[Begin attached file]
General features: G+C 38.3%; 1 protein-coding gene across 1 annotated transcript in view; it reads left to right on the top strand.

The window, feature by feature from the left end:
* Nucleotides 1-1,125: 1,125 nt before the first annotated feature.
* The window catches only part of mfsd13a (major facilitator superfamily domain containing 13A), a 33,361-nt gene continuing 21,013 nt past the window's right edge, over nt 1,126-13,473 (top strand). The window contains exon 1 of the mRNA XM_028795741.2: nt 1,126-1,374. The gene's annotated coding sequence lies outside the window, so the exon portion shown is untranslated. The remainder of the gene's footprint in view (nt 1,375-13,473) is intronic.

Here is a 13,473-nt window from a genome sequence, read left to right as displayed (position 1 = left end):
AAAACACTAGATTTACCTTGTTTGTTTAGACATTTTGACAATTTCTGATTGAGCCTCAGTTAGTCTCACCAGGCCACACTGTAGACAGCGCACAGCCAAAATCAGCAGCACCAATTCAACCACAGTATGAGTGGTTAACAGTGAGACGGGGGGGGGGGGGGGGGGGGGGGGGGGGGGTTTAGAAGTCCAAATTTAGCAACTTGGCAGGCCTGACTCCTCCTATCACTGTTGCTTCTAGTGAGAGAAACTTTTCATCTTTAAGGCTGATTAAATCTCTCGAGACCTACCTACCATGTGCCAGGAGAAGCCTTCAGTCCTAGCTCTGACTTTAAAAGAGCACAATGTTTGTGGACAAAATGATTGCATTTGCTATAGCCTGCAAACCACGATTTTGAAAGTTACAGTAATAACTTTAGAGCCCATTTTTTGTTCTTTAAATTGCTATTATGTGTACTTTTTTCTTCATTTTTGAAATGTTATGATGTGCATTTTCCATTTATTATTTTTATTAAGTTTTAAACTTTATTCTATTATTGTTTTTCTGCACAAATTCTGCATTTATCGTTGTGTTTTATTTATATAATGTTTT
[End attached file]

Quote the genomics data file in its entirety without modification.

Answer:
General features: G+C 38.3%; 1 protein-coding gene across 1 annotated transcript in view; it reads left to right on the top strand.

The window, feature by feature from the left end:
* Nucleotides 1-1,125: 1,125 nt before the first annotated feature.
* The window catches only part of mfsd13a (major facilitator superfamily domain containing 13A), a 33,361-nt gene continuing 21,013 nt past the window's right edge, over nt 1,126-13,473 (top strand). The window contains exon 1 of the mRNA XM_028795741.2: nt 1,126-1,374. The gene's annotated coding sequence lies outside the window, so the exon portion shown is untranslated. The remainder of the gene's footprint in view (nt 1,375-13,473) is intronic.

Here is a 13,473-nt window from a genome sequence, read left to right as displayed (position 1 = left end):
AAAACACTAGATTTACCTTGTTTGTTTAGACATTTTGACAATTTCTGATTGAGCCTCAGTTAGTCTCACCAGGCCACACTGTAGACAGCGCACAGCCAAAATCAGCAGCACCAATTCAACCACAGTATGAGTGGTTAACAGTGAGACGGGGGGGGGGGGGGGGGGGGGGGGGGGGGGTTTAGAAGTCCAAATTTAGCAACTTGGCAGGCCTGACTCCTCCTATCACTGTTGCTTCTAGTGAGAGAAACTTTTCATCTTTAAGGCTGATTAAATCTCTCGAGACCTACCTACCATGTGCCAGGAGAAGCCTTCAGTCCTAGCTCTGACTTTAAAAGAGCACAATGTTTGTGGACAAAATGATTGCATTTGCTATAGCCTGCAAACCACGATTTTGAAAGTTACAGTAATAACTTTAGAGCCCATTTTTTGTTCTTTAAATTGCTATTATGTGTACTTTTTTCTTCATTTTTGAAATGTTATGATGTGCATTTTCCATTTATTATTTTTATTAAGTTTTAAACTTTATTCTATTATTGTTTTTCTGCACAAATTCTGCATTTATCGTTGTGTTTTATTTATATAATGTTTT